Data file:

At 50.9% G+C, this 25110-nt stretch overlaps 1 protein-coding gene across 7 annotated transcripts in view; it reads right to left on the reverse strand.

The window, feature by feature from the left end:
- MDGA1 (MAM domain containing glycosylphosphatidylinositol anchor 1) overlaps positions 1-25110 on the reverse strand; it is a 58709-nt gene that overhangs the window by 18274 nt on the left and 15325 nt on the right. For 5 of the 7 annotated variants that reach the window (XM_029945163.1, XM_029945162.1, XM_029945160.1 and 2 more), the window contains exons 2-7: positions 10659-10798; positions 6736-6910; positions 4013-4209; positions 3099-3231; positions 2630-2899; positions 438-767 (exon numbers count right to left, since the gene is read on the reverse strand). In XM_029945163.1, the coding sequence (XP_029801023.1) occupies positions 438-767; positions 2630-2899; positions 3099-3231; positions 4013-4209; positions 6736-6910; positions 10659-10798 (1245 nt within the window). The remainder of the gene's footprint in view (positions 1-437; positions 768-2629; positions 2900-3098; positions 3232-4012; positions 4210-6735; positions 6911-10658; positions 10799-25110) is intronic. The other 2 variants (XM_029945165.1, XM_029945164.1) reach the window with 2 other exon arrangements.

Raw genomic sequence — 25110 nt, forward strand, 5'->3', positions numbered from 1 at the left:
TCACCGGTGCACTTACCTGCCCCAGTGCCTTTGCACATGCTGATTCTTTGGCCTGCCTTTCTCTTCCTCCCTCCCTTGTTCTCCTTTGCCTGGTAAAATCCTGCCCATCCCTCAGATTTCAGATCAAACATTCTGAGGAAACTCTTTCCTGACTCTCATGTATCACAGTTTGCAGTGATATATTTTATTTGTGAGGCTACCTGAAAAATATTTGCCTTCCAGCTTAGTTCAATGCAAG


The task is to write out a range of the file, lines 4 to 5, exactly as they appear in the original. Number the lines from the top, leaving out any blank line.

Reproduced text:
Raw genomic sequence — 25110 nt, forward strand, 5'->3', positions numbered from 1 at the left:
TCACCGGTGCACTTACCTGCCCCAGTGCCTTTGCACATGCTGATTCTTTGGCCTGCCTTTCTCTTCCTCCCTCCCTTGTTCTCCTTTGCCTGGTAAAATCCTGCCCATCCCTCAGATTTCAGATCAAACATTCTGAGGAAACTCTTTCCTGACTCTCATGTATCACAGTTTGCAGTGATATATTTTATTTGTGAGGCTACCTGAAAAATATTTGCCTTCCAGCTTAGTTCAATGCAAG